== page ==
author = "Kenneth Lam and Lee, {Den-Ching A.} and Lalor, {Aislinn F.} and Rene Stolwyk and Grant Russell and Ted Brown and Fiona McDermott and Haines, {Terry P.}",
year = "2019",
month = "9",
doi = "10.1111/ajag.12628",
language = "English",
volume = "38",
pages = "190--198",
journal = "Australasian Journal on Ageing",
issn = "1440-6381",
publisher = "Wiley-Blackwell",
number = "3",

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T1 - The relationship between discharge medications and falls in post-hospitalised older adults

T2 - A 6-month follow-up

AU - Lam, Kenneth

AU - Lee, Den-Ching A.

AU - Lalor, Aislinn F.

AU - Stolwyk, Rene

AU - Russell, Grant

AU - Brown, Ted

AU - McDermott, Fiona

AU - Haines, Terry P.

PY - 2019/9

Y1 - 2019/9

N2 - Objective: To identify discharge medications, especially psychotropic medications that are associated with falls, amongst older adults within 6 months following hospitalisation. Methods: Negative binomial regression was used to examine relationships between discharge medications and falls in older post-hospitalised adults. Multiple regression that considered falls risk factors at discharge was performed. Results: Data for 267 participants showed that discharge medications were not independently associated with falls postdischarge after adjustment for other falls risk factors. Male gender (adjusted incidence rate ratio [95% confidence interval, CI]) 2.15 [1.36-3.40]), higher depression scores (1.14 [1.05-1.25]) and co-morbidity of neurological disease other than stroke (5.98 [3.08-11.60]) were independently associated with an increased rate of falls. Higher depression scores (1.20 [1.11-1.31]) and co-morbidity of cancer (1.97 [1.20-3.25]) were independently associated with an increased rate of injurious falls in the 6 months postdischarge. Conclusion: Falls prevention strategies, other than hospital discharge medication management in the postdischarge older adults, warrant investigation.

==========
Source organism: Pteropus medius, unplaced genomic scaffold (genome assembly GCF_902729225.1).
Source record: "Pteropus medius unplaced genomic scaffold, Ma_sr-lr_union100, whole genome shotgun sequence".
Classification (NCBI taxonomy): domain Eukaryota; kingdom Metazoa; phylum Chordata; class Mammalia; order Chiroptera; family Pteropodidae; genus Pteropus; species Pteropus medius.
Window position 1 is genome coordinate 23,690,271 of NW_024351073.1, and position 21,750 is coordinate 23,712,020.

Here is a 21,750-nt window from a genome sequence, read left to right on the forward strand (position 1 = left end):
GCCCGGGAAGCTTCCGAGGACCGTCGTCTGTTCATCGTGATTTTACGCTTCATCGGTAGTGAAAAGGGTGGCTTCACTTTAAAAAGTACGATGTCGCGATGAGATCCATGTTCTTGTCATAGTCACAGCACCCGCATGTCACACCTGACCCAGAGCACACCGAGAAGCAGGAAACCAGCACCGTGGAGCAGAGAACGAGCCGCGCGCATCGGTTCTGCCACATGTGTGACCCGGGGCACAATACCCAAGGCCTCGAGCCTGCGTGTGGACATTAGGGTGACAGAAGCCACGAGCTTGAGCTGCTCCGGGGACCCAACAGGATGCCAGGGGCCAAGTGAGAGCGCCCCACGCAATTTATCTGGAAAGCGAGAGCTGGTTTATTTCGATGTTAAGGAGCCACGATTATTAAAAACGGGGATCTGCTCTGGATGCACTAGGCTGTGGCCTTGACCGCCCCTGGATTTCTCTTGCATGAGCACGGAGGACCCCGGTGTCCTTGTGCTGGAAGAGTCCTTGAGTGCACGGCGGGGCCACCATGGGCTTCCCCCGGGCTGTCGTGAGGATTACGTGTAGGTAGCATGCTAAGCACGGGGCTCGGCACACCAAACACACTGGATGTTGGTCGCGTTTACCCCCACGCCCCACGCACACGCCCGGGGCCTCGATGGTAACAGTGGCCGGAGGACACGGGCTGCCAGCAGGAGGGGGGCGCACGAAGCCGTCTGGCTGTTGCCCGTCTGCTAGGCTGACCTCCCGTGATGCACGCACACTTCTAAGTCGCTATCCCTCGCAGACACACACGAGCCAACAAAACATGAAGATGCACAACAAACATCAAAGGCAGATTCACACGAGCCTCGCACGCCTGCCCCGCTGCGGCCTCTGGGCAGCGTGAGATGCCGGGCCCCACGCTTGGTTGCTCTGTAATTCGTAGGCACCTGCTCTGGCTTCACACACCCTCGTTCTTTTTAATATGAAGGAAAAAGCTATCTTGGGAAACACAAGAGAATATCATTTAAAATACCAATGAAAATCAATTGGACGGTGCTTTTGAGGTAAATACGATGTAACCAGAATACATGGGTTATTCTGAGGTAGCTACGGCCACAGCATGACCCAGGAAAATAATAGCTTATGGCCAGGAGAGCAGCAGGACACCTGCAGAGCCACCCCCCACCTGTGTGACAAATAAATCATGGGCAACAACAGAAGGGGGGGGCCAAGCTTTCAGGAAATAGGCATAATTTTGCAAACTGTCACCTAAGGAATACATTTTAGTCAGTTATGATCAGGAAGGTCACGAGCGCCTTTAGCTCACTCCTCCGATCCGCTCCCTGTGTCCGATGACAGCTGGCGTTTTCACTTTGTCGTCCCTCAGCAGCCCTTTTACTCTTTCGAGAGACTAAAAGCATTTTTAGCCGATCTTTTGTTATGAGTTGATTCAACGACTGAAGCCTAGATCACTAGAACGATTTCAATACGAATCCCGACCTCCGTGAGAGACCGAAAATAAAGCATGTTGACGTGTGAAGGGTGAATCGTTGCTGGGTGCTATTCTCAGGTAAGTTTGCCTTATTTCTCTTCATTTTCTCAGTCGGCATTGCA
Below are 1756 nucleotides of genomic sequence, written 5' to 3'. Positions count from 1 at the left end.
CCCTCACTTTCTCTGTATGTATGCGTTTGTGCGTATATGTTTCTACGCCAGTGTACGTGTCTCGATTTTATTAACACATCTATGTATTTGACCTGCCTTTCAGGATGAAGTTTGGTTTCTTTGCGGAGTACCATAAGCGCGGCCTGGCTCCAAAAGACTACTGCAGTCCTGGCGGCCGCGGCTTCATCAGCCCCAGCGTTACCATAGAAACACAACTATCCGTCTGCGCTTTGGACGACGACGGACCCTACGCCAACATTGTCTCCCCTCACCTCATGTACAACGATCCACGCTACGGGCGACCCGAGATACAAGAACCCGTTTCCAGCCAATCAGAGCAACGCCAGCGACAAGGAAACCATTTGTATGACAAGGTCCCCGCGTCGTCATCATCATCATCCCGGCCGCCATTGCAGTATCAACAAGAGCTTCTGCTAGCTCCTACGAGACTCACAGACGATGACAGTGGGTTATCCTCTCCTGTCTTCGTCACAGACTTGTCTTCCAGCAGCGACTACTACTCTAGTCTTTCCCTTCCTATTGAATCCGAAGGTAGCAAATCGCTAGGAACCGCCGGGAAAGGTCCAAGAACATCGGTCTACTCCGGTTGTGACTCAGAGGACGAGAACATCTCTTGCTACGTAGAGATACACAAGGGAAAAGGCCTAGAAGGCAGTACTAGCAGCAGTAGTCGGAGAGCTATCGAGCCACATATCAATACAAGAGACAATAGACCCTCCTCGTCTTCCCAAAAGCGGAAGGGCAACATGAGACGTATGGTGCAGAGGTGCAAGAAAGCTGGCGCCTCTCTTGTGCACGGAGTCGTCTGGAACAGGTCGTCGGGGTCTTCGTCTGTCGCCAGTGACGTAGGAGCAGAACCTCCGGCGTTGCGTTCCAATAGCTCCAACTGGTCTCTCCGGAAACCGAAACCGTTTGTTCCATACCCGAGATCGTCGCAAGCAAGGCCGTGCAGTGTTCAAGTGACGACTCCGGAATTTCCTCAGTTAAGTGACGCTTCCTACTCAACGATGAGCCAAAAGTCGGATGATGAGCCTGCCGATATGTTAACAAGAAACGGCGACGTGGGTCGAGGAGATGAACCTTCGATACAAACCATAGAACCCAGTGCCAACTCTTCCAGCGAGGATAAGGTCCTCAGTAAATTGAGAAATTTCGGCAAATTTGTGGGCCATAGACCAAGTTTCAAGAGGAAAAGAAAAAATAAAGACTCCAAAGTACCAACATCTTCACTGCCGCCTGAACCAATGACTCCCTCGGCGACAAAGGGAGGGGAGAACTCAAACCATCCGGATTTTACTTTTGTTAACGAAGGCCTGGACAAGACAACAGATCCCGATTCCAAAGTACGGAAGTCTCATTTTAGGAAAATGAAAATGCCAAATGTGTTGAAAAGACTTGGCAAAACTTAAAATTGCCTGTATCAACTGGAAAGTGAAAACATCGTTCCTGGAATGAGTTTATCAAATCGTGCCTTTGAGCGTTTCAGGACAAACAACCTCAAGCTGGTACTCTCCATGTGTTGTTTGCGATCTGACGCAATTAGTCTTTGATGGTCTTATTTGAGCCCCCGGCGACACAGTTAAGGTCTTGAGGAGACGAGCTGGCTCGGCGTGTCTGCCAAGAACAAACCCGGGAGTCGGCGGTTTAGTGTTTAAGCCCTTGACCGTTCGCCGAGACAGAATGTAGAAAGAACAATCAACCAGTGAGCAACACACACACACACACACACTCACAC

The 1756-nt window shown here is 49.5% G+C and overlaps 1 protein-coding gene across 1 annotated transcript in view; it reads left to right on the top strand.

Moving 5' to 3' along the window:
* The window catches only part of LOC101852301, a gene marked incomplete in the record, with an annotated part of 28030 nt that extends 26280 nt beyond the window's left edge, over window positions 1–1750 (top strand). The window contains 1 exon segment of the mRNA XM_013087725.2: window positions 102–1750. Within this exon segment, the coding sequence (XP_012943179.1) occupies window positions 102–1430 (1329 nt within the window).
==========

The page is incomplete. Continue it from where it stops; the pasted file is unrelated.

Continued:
AB - Objective: To identify discharge medications, especially psychotropic medications that are associated with falls, amongst older adults within 6 months following hospitalisation. Methods: Negative binomial regression was used to examine relationships between discharge medications and falls in older post-hospitalised adults. Multiple regression that considered falls risk factors at discharge was performed. Results: Data for 267 participants showed that discharge medications were not independently associated with falls postdischarge after adjustment for other falls risk factors. Male gender (adjusted incidence rate ratio [95% confidence interval, CI]) 2.15 [1.36-3.40]), higher depression scores (1.14 [1.05-1.25]) and co-morbidity of neurological disease other than stroke (5.98 [3.08-11.60]) were independently associated with an increased rate of falls. Higher depression scores (1.20 [1.11-1.31]) and co-morbidity of cancer (1.97 [1.20-3.25]) were independently associated with an increased rate of injurious falls in the 6 months postdischarge. Conclusion: Falls prevention strategies, other than hospital discharge medication management in the postdischarge older adults, warrant investigation.